As we “float on” into “Disenchantment At A Distance (In Need Of A Good Song),” I gotta say, this dude is just all kinds of fun to listen to.  Again, for such a decisively familiar sound, it’s practically insane how little of it most people probably get in a day compared to the rest of what’s out there.  Paul’s sense of performance is bang-on, and his personality really shines throughout this third cut.  He’s got that hippie vibe down to a science, which I’m lovin.’  You’ll also find the guy has a great range inside his lyricism & songwriting all around…you’ve got tangible hooks in “Disenchantment At A Distance (In Need Of A Good Song)” when he sings “just me, you, and us til the end,” and of course you’ve got his impressive musicianship flowin’ hot and heavy at all times.  Beyond that though, I think what a lot of listeners will dig in this track is that for as serious as you can tell Paul takes his time riffin’ on the ol’ guitar – he’s also put some humor into this track as well when he’s talking about how the world’s in need of a good song and that “maybe I’ll write one someday.”  You’ll also find that flower-child style poetry at the core of this cut too, in addition to vivid solos that’ll spring outta your speakers like neon colors in your mind as you listen.  You KNOW you want some of that!  Paul makes it pretty damn easy to get into what he’s doing, because you can HEAR how much he loves and appreciates the music he’s making, you dig?  He simply hasn’t overlooked anything…his material has everything it should have, right where you wanna find it.  The attention to detail is there, and as a result, the authenticity is actually quite astounding.  For a guy that’s latched onto someone else’s sound at the root of it all, you’ve gotta admire how well he’s pulled it all off.  “Disenchantment At A Distance (In Need Of A Good Song)” is a great example of the hybrid nature of the whole vibe at work though…you’ve got the Rock, you’ve got the Pop, you’ve got the 60s/70s sound in action…it’s pretty damn irresistible if you ask me, even if it’s arguably not that new in many ways.  The song is, the sound isn’t…I think we’d all recognize that to be true, including Paul of course – but when it comes to execution, you can tell Bibbins has nothing but respect for the magic of music.  Plus, that main hook of “it’s just me, you, and us til the end” is straight up solid gold to listen to.  That’s the most sincere moment of melody you’ll find too…the rest of the time, the dude just oozes cool.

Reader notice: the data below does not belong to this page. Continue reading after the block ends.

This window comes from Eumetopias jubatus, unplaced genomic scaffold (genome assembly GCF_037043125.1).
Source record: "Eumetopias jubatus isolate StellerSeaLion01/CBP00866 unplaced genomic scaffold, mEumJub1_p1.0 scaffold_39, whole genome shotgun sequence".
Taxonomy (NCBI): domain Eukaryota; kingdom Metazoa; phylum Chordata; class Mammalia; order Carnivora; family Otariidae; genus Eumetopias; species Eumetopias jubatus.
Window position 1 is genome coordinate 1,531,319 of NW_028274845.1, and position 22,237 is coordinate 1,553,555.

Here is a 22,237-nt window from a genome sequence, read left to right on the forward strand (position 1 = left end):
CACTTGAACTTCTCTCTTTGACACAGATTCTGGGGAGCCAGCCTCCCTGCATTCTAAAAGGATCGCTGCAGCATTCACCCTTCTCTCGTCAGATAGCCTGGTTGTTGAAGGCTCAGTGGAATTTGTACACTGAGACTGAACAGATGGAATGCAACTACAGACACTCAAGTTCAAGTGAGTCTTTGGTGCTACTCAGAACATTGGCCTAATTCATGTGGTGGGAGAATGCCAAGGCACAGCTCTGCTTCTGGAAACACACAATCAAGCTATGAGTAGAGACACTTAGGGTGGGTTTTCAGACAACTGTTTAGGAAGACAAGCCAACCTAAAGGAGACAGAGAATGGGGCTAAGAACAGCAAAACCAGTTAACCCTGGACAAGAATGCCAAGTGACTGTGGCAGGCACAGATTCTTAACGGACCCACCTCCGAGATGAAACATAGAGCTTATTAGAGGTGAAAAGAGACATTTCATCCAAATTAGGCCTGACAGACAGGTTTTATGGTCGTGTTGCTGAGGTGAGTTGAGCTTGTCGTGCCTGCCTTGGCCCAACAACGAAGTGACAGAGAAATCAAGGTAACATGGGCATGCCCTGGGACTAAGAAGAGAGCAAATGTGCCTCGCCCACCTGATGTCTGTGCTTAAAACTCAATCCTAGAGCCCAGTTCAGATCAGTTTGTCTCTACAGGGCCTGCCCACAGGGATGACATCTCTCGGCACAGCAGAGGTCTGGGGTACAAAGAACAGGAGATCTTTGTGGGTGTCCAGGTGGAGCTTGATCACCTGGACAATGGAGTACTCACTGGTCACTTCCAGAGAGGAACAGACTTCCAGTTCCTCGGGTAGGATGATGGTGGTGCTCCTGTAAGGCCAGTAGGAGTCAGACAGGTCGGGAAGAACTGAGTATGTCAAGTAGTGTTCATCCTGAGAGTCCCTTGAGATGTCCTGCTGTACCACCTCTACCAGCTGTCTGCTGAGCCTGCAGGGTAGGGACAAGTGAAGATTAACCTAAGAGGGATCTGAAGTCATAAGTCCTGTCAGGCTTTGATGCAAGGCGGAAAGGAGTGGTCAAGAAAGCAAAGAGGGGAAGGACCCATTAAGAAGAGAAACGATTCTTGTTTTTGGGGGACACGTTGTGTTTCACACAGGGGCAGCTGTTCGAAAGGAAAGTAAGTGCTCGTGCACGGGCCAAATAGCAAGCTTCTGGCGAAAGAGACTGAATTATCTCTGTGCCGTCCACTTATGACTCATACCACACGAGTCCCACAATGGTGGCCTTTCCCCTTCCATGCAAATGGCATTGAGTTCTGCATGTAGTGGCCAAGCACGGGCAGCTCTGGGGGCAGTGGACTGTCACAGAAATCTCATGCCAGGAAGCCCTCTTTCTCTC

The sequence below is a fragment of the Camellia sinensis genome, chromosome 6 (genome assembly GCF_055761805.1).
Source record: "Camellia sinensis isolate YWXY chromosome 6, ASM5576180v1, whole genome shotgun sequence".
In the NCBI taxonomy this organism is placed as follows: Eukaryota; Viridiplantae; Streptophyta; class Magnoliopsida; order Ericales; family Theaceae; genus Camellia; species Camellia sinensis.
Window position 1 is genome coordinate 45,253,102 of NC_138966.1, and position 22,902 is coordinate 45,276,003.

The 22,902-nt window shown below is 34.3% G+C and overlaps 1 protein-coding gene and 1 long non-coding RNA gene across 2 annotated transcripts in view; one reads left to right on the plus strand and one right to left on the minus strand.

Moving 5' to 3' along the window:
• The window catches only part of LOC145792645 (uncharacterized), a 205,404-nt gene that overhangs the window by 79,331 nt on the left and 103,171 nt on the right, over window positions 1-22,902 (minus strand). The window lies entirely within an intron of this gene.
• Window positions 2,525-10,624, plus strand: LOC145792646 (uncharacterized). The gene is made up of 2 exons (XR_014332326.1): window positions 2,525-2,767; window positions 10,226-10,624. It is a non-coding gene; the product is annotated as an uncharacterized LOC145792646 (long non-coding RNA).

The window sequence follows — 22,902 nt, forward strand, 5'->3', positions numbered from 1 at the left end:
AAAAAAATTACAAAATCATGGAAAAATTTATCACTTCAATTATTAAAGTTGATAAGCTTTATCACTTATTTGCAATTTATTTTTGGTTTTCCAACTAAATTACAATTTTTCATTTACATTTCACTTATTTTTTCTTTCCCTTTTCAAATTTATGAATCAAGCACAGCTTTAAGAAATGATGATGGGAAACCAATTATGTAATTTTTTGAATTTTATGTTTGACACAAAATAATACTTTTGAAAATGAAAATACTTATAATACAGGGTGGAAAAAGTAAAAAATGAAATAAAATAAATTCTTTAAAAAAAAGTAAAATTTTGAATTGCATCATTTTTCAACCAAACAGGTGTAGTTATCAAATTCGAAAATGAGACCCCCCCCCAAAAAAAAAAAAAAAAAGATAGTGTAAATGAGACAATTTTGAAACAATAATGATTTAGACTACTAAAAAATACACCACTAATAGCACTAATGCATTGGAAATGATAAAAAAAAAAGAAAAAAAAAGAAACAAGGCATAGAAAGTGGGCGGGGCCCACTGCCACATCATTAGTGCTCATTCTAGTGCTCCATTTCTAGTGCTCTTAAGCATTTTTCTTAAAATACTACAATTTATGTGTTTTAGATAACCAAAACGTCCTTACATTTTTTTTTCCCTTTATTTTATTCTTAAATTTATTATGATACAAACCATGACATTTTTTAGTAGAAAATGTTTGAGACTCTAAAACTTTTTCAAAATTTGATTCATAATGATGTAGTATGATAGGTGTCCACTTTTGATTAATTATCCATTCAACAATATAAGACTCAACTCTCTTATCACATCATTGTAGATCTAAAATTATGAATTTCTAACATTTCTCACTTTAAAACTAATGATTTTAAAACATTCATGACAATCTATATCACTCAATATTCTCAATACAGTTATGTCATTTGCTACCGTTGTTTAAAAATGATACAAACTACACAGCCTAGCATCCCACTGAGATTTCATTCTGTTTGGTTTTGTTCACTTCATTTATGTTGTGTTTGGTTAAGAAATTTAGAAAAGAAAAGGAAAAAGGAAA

“Vista Valley Drift” is gonna be the cut that separates the wheat from the chaff.  It’ll be the song that separates those out there that really appreciate the entire sound, from those out there diggin’ it part time.  It’ll be the track that challenges most average everyday listeners way more, and has the people out there that really love their wild instrumentation and ideas tuning right in.  A lot of “Vista Valley Drift” reveals the organic nature of Paul’s sound…and perhaps gives us some clues as to how he goes about doing what he does, but better yet, WHY.  If I was to judge by “Vista Valley Drift” and all the tiny imperfections you’ll hear along the way, I’d say you could only conclude that that’s the POINT – Paul’s not going for an ultra-polished sound here.  He’s working within the framework of an idea he’s no doubt jammed upon many, many times – but like I was tellin’ ya earlier, I’d be willing to bet he’s never really played the same song the same way twice, you know what I mean?  Sure he’s probably got his main rhythm and groove locked down and ready to roll, and I’m sure he’s likely even rehearsed his way through the ideas he has many times too – but he’s not going for a note-for-note performance, and when things bend a little outside of the ideal tone, you can bet your sweet ass that’s probably the spots he personally loves the most.  Because those are the points in a song you can hear are REAL, and to be completely honest with ya, they indicate a whole lot of passion at the same time.  There’s nothing horrifyingly out of place – we’re not talkin’ about anything remotely that extreme – just pieces of notes here and there as he’s bendin’ strings and bendin’ your mind that’ll color slightly outside of the lines.  The exact things that people who love seeing live music actually go to see, you feel me?  If you wanna hear perfection from the stage, please, stay home and spin the record y’all…performance-based music is much more about those moments where things go slightly awry, and how an artist is able to reel it all back in again seamlessly.  Paul’s got that gift for sure, and you can hear it on “Vista Valley Drift.”  I’m sure there’s probably a moment here & there throughout the rest of the record that the most dedicated musicians might feel has that same quality of performance to it as well, I’m just saying it’s the most noticeable and pronounced at the very end of Disenchantment At A Distance.  All-in-all, it’s another really strong effort for Paul Bibbins and his “radical rock’n roll soundzz” – dig right on into this cool cats.